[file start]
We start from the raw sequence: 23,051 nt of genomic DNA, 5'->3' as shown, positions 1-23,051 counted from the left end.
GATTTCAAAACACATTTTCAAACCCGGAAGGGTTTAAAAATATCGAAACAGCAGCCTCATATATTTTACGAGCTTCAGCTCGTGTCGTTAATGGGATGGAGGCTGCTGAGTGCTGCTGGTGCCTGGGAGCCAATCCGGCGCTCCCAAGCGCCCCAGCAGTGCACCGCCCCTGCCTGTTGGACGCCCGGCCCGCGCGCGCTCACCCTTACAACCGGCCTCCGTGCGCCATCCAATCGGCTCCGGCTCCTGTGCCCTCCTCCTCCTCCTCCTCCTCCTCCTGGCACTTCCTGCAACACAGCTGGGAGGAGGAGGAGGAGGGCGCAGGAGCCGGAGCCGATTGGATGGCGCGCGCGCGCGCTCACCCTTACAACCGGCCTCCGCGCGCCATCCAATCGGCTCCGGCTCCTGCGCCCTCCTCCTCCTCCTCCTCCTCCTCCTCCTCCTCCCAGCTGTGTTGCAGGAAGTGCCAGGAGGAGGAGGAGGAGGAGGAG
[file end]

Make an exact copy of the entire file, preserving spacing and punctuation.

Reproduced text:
We start from the raw sequence: 23,051 nt of genomic DNA, 5'->3' as shown, positions 1-23,051 counted from the left end.
GATTTCAAAACACATTTTCAAACCCGGAAGGGTTTAAAAATATCGAAACAGCAGCCTCATATATTTTACGAGCTTCAGCTCGTGTCGTTAATGGGATGGAGGCTGCTGAGTGCTGCTGGTGCCTGGGAGCCAATCCGGCGCTCCCAAGCGCCCCAGCAGTGCACCGCCCCTGCCTGTTGGACGCCCGGCCCGCGCGCGCTCACCCTTACAACCGGCCTCCGTGCGCCATCCAATCGGCTCCGGCTCCTGTGCCCTCCTCCTCCTCCTCCTCCTCCTCCTGGCACTTCCTGCAACACAGCTGGGAGGAGGAGGAGGAGGGCGCAGGAGCCGGAGCCGATTGGATGGCGCGCGCGCGCGCTCACCCTTACAACCGGCCTCCGCGCGCCATCCAATCGGCTCCGGCTCCTGCGCCCTCCTCCTCCTCCTCCTCCTCCTCCTCCTCCTCCCAGCTGTGTTGCAGGAAGTGCCAGGAGGAGGAGGAGGAGGAGGAG